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Tales Told in Rohan

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‘In a hole in the ground there lived a holbytla’, began Theodwyn, her children snuggled up against her.

‘What are holbytlan, mother?’ asked Eomer.

‘They’re small folk that dwell in holes in sand-dunes, just as the name says. They avoid men, usually. They can vanish in a twinkling and change their voice to resemble the piping of birds.’

Eowyn clapped her hands, eyes shining.

‘How can I find them, mother?’

‘They’re just a story’, said Eomer, with brotherly superiority.

‘No, they aren’t! Are they, mother? I believe in them!’ said Eowyn. ‘One day I’ll speak to one, Eomer, you’ll see!’

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‘Jewels such as these you will not match in your treasuries, for they are hard to come by.’

‘Well spoken!’ cried Eothain, as Gleowine paused in his tale.

Eowyn nodded uncertainly in agreement. Then she saw Theodred frowning to himself.

‘The dwarves had insulted Fram, hadn't they?’ she asked him, later. ‘They should have been grateful! He had slain the dragon and so they could live in peace! Instead they treated him like a robber! Didn’t he deserve recompense for his bravery?’

‘He did,’ said Theodred. ‘But I wish he had returned at least some of the hoard to them.’

‘Jewels such as these you will not match in your treasuries...’

Thorin well remembered the tale told of deeds of old in the Grey Mountains: how his kin had asked for their own and received only mockery in reply. Bitter was the mourning of those who had lost family to Scatha and now reaped jeers to sweeten their loss.

So he viewed the dragon-slayer before his gates with a jaundiced eye. Another Northman—no better than Fram had been!

‘What share of their inheritance would you have paid to our kindred, had you found the hoard unguarded and us slain?

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'It is too far, Eomund', counselled Theodwyn. 'You will be too late to prevent them and you may be cut off without succour. Do not ride out!'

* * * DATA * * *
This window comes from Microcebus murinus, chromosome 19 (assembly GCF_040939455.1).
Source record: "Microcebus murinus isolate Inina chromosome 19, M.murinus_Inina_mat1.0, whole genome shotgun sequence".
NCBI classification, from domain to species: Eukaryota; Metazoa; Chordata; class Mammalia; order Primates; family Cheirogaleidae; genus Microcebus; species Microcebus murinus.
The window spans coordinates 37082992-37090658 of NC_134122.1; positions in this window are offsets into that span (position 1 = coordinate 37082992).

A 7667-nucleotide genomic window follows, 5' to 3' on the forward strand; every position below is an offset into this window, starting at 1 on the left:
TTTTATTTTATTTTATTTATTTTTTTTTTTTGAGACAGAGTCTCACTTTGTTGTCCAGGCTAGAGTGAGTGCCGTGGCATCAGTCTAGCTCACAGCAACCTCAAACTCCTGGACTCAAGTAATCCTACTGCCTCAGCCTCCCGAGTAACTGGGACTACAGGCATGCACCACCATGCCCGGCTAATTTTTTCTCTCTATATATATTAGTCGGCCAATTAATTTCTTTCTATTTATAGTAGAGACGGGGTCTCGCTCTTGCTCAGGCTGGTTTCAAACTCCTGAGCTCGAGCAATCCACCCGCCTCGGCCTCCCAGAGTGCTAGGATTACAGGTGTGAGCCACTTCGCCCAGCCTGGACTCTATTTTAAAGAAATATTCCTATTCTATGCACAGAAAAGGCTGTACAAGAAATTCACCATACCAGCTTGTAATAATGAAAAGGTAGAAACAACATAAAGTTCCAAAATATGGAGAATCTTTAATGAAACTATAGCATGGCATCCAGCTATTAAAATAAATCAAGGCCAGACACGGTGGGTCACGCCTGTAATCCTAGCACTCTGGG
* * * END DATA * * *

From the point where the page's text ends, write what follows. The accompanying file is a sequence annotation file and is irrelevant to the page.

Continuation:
But Eomund went nevertheless and little Eowyn watched during the long hours as Theodwyn dispatched messenger after messenger--to the householders nearby, to lords of the Eastemnet, to her brother at Edoras--and began to receive the reports of scouts.

At dusk, Eowyn's mother stood by the gate with clenched fists--and although her mother said nothing, Eowyn knew she had wanted to ride out with sword and shield after Eomund, regardless of the cost.


'Word came from Dunharrow, dark news they brought, and Folca dashed his cup to the floor, swearing he would hunt none but orcs until he had fully avenged the death of his father...'

The tale went on but Eowyn's eyes filled with tears--for the grief of kings of old-- for her father's death and her mother's.

She felt Grima's eyes on her. Until that moment, she had counted him a friend, but something about his gaze disturbed her. Suddenly, for a reason she could not quite fathom, tears felt like a weakness. She shielded herself, lifted her chin high.


'You must not call her the Sorceress of the Golden Wood!' said Morwen of Lossarnach. 'She is Galadriel, a princess of the Noldor, and her husband is a Sinda. Do not the Rohirrim themselves say she summoned a fog to be a shield to Eorl's eastern flank when he rode from the North?'

Eowyn listened carefully; her grandmother was not as learned as Lord Denethor, but she could teach much history not well known in Rohan.

When she fell silent, Eowyn asked: 'So she left her home across the Sea to come to Middle-earth and fight, this princess?'


Eowyn listened to songs of valiant women in the North, when Frumgar drove out the followers of the Witch King of Angmar east of the Mountains.

'Why do they not have names?' she asked Gleowine, but she saw that her question puzzled him, so she asked Morwen instead.

'The songs speak of Frumgar and Fram, of Leod and Eorl. But when they speak of shield maids, there are no names...'

'I don't know why,' said Morwen, interested. 'Maybe they gave up their name to become shield maids?'

'But why? I would want everyone to know my name,' said Eowyn.